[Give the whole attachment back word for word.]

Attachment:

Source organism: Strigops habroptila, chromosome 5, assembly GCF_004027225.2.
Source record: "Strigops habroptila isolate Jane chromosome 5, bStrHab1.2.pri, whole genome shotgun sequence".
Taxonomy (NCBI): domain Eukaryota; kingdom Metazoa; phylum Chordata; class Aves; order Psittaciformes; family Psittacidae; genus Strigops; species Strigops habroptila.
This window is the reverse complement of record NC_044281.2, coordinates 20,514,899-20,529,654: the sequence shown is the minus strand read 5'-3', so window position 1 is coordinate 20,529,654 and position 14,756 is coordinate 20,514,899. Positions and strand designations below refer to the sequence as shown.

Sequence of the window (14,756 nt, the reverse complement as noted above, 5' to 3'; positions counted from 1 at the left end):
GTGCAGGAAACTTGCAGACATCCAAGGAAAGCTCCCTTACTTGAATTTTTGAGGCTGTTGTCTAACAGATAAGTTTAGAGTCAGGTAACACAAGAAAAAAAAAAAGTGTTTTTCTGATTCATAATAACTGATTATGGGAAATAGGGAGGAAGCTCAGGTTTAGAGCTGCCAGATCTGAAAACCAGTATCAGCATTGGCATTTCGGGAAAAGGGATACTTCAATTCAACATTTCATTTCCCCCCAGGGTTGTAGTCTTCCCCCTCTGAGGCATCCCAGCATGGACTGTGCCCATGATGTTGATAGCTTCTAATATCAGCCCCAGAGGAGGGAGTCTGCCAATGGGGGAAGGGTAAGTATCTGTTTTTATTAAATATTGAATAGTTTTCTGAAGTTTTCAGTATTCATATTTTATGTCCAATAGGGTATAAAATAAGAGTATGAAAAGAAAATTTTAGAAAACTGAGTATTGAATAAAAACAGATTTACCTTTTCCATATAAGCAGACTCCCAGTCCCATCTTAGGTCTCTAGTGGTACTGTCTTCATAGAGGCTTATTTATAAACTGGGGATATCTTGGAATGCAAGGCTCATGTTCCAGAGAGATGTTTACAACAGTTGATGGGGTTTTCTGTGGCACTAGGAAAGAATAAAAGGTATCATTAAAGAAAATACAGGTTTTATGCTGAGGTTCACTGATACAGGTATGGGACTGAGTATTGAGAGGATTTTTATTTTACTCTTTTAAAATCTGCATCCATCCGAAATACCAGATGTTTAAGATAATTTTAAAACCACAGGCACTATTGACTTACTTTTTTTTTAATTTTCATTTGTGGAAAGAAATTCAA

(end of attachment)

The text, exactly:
Source organism: Strigops habroptila, chromosome 5, assembly GCF_004027225.2.
Source record: "Strigops habroptila isolate Jane chromosome 5, bStrHab1.2.pri, whole genome shotgun sequence".
Taxonomy (NCBI): domain Eukaryota; kingdom Metazoa; phylum Chordata; class Aves; order Psittaciformes; family Psittacidae; genus Strigops; species Strigops habroptila.
This window is the reverse complement of record NC_044281.2, coordinates 20,514,899-20,529,654: the sequence shown is the minus strand read 5'-3', so window position 1 is coordinate 20,529,654 and position 14,756 is coordinate 20,514,899. Positions and strand designations below refer to the sequence as shown.

Sequence of the window (14,756 nt, the reverse complement as noted above, 5' to 3'; positions counted from 1 at the left end):
GTGCAGGAAACTTGCAGACATCCAAGGAAAGCTCCCTTACTTGAATTTTTGAGGCTGTTGTCTAACAGATAAGTTTAGAGTCAGGTAACACAAGAAAAAAAAAAAGTGTTTTTCTGATTCATAATAACTGATTATGGGAAATAGGGAGGAAGCTCAGGTTTAGAGCTGCCAGATCTGAAAACCAGTATCAGCATTGGCATTTCGGGAAAAGGGATACTTCAATTCAACATTTCATTTCCCCCCAGGGTTGTAGTCTTCCCCCTCTGAGGCATCCCAGCATGGACTGTGCCCATGATGTTGATAGCTTCTAATATCAGCCCCAGAGGAGGGAGTCTGCCAATGGGGGAAGGGTAAGTATCTGTTTTTATTAAATATTGAATAGTTTTCTGAAGTTTTCAGTATTCATATTTTATGTCCAATAGGGTATAAAATAAGAGTATGAAAAGAAAATTTTAGAAAACTGAGTATTGAATAAAAACAGATTTACCTTTTCCATATAAGCAGACTCCCAGTCCCATCTTAGGTCTCTAGTGGTACTGTCTTCATAGAGGCTTATTTATAAACTGGGGATATCTTGGAATGCAAGGCTCATGTTCCAGAGAGATGTTTACAACAGTTGATGGGGTTTTCTGTGGCACTAGGAAAGAATAAAAGGTATCATTAAAGAAAATACAGGTTTTATGCTGAGGTTCACTGATACAGGTATGGGACTGAGTATTGAGAGGATTTTTATTTTACTCTTTTAAAATCTGCATCCATCCGAAATACCAGATGTTTAAGATAATTTTAAAACCACAGGCACTATTGACTTACTTTTTTTTTAATTTTCATTTGTGGAAAGAAATTCAA